The Nature of the City Alija Dürrenberger Diploma Main Topic: Design & Ecology Prof. Günter Horntrich

The city is synonymous with the opposite of nature. When nature is everything not created by humankind, then the city includes everything built by humankind. But aren’t humans a part of nature as well? And so must our creations also be? Is there anything we can call “urban nature”? In the city, we have nature in the form of public parks and private gardens, flowerbedecked balconies, houseplants and cut flowers. We use plants for greening our walls and roofs and the spaces that are left over by the side of intersecting roads. That is what we might call “specific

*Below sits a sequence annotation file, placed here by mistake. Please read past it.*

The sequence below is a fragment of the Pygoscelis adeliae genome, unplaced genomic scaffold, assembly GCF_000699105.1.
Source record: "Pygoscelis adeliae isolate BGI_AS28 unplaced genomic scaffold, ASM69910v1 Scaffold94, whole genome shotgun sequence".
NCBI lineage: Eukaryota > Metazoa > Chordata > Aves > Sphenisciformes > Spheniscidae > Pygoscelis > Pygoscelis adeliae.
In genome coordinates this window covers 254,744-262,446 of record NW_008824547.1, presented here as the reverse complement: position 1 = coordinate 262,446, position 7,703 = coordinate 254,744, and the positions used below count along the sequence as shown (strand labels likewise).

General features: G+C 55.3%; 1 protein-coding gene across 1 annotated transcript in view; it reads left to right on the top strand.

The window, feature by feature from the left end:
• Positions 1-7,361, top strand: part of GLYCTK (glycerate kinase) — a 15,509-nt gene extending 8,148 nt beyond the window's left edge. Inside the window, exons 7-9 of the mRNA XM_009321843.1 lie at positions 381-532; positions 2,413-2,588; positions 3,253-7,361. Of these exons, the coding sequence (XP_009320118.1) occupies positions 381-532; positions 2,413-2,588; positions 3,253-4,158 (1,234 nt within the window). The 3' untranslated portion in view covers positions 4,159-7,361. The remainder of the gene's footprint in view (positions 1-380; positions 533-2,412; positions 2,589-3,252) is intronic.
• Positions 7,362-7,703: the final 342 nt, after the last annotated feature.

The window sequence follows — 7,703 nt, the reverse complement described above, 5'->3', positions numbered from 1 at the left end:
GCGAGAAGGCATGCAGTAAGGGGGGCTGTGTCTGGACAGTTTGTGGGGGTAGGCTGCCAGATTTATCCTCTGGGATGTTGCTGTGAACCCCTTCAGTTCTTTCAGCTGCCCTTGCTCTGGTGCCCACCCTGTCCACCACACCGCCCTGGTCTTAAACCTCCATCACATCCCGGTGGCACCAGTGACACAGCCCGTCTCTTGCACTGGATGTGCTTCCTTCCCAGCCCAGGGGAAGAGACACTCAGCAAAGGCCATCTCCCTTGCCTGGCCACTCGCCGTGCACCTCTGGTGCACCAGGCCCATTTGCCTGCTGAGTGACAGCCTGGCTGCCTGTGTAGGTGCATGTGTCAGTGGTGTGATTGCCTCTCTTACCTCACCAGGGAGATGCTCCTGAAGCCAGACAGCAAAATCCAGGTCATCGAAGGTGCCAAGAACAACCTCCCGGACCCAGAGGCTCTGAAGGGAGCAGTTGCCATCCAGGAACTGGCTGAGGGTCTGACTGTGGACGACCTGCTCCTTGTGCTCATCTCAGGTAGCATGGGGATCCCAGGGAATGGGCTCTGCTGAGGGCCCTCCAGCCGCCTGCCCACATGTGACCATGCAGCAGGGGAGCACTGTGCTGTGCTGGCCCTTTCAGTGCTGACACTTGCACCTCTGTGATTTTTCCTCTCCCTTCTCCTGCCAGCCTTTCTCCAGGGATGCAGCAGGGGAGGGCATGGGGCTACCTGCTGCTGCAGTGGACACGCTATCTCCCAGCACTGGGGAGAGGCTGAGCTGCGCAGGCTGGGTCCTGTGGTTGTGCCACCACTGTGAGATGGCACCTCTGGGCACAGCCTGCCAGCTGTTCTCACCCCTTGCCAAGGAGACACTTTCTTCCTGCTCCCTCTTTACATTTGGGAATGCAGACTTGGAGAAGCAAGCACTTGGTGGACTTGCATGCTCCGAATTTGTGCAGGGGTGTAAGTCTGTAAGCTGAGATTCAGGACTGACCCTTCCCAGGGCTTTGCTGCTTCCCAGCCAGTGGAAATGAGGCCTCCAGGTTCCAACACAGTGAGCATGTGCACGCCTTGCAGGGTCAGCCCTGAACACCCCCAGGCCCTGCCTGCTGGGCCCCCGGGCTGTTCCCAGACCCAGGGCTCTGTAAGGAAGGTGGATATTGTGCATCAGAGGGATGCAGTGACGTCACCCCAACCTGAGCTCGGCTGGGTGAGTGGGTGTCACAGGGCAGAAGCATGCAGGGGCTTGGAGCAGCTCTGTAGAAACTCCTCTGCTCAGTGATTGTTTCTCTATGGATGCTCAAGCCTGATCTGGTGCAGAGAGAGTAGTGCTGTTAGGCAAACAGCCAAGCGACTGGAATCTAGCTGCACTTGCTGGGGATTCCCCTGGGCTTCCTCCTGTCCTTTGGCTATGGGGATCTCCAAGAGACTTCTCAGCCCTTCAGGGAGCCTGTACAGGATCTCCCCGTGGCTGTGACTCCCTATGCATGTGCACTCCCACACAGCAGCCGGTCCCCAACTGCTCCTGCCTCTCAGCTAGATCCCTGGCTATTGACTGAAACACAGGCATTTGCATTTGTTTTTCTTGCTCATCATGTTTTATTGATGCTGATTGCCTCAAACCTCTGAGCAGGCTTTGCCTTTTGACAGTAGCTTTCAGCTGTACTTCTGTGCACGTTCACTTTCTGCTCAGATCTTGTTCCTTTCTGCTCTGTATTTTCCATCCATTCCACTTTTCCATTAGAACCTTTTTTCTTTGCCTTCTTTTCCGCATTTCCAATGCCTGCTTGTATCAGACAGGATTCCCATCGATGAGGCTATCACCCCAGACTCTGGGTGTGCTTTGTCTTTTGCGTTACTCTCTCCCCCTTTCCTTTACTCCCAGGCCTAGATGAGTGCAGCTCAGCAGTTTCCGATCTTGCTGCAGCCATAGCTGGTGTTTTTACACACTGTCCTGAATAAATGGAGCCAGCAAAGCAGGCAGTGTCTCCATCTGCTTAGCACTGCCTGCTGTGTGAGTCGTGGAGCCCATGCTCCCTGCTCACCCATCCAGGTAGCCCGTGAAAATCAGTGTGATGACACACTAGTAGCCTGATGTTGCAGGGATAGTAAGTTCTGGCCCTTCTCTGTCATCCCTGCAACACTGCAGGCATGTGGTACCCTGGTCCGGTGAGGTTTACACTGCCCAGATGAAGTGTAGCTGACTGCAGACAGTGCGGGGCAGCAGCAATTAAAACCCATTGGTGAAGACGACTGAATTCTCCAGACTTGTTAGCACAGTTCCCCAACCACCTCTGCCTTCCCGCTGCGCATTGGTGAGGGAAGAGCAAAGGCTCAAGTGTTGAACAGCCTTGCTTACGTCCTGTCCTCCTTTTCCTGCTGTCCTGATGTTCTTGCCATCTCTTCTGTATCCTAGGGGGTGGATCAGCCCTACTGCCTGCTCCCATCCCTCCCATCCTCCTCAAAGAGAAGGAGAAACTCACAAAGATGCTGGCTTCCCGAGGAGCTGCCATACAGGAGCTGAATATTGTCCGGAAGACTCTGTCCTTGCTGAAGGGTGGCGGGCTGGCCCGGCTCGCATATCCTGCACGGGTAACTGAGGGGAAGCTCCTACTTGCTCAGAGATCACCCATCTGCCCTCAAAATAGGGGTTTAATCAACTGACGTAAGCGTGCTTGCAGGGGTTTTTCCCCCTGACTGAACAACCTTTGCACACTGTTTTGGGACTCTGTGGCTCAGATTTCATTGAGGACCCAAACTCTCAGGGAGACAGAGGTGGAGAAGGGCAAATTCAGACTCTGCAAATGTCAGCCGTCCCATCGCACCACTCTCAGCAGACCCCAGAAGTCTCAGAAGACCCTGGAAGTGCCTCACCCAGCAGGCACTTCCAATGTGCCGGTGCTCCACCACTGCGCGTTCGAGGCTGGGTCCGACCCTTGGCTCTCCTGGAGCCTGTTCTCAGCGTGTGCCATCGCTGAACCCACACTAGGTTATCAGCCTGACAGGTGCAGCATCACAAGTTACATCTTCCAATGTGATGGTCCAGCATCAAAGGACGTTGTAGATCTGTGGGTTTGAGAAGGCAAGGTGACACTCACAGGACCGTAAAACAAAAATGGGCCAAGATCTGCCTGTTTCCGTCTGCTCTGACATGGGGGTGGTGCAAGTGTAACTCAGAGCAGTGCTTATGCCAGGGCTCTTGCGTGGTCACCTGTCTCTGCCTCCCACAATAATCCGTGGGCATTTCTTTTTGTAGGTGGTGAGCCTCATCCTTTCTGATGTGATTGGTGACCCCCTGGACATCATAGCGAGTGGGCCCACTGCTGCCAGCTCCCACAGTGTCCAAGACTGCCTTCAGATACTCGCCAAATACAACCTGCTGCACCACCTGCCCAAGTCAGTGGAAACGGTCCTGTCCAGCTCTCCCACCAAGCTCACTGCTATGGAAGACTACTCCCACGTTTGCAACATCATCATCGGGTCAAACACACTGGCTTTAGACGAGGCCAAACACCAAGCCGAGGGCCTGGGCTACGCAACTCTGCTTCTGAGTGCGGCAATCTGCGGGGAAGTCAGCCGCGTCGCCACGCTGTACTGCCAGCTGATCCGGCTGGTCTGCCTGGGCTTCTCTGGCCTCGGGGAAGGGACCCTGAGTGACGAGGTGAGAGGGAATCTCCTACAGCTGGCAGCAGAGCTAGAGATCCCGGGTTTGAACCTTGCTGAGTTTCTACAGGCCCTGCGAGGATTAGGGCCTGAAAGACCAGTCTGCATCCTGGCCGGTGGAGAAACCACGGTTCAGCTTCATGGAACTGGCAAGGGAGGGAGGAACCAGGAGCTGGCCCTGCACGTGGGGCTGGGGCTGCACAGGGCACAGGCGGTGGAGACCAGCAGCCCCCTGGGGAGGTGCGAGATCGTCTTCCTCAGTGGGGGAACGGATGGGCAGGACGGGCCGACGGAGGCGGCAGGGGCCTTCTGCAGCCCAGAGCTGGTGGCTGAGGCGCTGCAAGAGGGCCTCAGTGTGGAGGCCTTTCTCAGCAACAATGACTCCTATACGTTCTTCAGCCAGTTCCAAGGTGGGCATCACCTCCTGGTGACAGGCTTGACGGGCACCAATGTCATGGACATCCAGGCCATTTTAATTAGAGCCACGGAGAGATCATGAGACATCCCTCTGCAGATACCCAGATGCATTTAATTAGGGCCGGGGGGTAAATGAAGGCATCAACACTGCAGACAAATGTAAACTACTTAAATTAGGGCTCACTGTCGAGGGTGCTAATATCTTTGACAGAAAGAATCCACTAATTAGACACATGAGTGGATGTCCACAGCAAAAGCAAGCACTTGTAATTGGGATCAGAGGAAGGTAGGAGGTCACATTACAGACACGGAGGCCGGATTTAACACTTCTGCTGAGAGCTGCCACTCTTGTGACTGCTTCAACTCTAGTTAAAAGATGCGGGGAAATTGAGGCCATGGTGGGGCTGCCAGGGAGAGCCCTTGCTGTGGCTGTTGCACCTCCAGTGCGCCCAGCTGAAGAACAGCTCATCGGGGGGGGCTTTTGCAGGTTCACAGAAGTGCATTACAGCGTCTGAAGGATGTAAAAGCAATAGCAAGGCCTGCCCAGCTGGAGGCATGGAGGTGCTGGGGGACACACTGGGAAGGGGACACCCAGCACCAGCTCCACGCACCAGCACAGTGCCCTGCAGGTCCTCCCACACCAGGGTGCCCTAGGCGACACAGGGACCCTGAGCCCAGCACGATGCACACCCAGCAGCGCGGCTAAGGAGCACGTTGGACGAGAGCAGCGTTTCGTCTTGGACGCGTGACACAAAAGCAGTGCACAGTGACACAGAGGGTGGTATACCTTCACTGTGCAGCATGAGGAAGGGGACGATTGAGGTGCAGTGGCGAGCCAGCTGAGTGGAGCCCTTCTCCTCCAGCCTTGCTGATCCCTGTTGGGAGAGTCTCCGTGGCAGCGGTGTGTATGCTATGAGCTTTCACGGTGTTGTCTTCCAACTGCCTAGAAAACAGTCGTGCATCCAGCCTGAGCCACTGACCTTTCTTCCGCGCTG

urban greenery”. But there are other kinds of nature everywhere in the city. To get a wider picture of the varieties and their potentials, urban nature can be classified into four categories: “Anarchy” describes nature that is free of the rule of humankind. This wild nature acts like it would act in its natural state. It spreads its seeds and grows wherever it can, on brownfield sites, gutters and abandoned rails. “Anarchy” offers a great potential for biodiversity. “Culture” involves all agricultural crops that we use for food. So-called “urban gardening” is a big KISD e-YEARBOOK 2011 — DESIGN & PROVOCATION


The Nature of the City